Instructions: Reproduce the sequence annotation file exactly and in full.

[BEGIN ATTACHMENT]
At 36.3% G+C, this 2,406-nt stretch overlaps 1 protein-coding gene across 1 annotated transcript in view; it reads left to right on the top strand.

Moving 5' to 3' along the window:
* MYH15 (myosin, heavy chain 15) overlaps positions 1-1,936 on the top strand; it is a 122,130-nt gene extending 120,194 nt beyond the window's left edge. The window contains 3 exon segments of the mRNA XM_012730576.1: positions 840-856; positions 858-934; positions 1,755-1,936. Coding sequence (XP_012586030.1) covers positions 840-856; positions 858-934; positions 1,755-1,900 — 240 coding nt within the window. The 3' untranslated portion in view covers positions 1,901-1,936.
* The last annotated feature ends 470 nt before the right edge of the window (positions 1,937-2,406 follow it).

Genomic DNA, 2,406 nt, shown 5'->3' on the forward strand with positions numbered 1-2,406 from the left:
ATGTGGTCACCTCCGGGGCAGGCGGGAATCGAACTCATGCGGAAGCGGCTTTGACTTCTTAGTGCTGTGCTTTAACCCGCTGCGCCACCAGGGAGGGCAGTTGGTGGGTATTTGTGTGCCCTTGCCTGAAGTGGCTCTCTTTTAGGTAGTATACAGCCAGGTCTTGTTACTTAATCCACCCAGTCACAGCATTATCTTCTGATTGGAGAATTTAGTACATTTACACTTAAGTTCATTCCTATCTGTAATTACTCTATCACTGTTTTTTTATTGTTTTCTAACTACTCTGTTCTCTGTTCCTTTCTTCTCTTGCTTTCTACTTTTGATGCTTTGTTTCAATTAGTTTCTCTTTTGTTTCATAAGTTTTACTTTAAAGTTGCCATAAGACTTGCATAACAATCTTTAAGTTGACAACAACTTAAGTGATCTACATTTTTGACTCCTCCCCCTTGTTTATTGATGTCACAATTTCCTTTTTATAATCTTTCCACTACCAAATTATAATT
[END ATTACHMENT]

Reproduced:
At 36.3% G+C, this 2,406-nt stretch overlaps 1 protein-coding gene across 1 annotated transcript in view; it reads left to right on the top strand.

Moving 5' to 3' along the window:
* MYH15 (myosin, heavy chain 15) overlaps positions 1-1,936 on the top strand; it is a 122,130-nt gene extending 120,194 nt beyond the window's left edge. The window contains 3 exon segments of the mRNA XM_012730576.1: positions 840-856; positions 858-934; positions 1,755-1,936. Coding sequence (XP_012586030.1) covers positions 840-856; positions 858-934; positions 1,755-1,900 — 240 coding nt within the window. The 3' untranslated portion in view covers positions 1,901-1,936.
* The last annotated feature ends 470 nt before the right edge of the window (positions 1,937-2,406 follow it).

Genomic DNA, 2,406 nt, shown 5'->3' on the forward strand with positions numbered 1-2,406 from the left:
ATGTGGTCACCTCCGGGGCAGGCGGGAATCGAACTCATGCGGAAGCGGCTTTGACTTCTTAGTGCTGTGCTTTAACCCGCTGCGCCACCAGGGAGGGCAGTTGGTGGGTATTTGTGTGCCCTTGCCTGAAGTGGCTCTCTTTTAGGTAGTATACAGCCAGGTCTTGTTACTTAATCCACCCAGTCACAGCATTATCTTCTGATTGGAGAATTTAGTACATTTACACTTAAGTTCATTCCTATCTGTAATTACTCTATCACTGTTTTTTTATTGTTTTCTAACTACTCTGTTCTCTGTTCCTTTCTTCTCTTGCTTTCTACTTTTGATGCTTTGTTTCAATTAGTTTCTCTTTTGTTTCATAAGTTTTACTTTAAAGTTGCCATAAGACTTGCATAACAATCTTTAAGTTGACAACAACTTAAGTGATCTACATTTTTGACTCCTCCCCCTTGTTTATTGATGTCACAATTTCCTTTTTATAATCTTTCCACTACCAAATTATAATT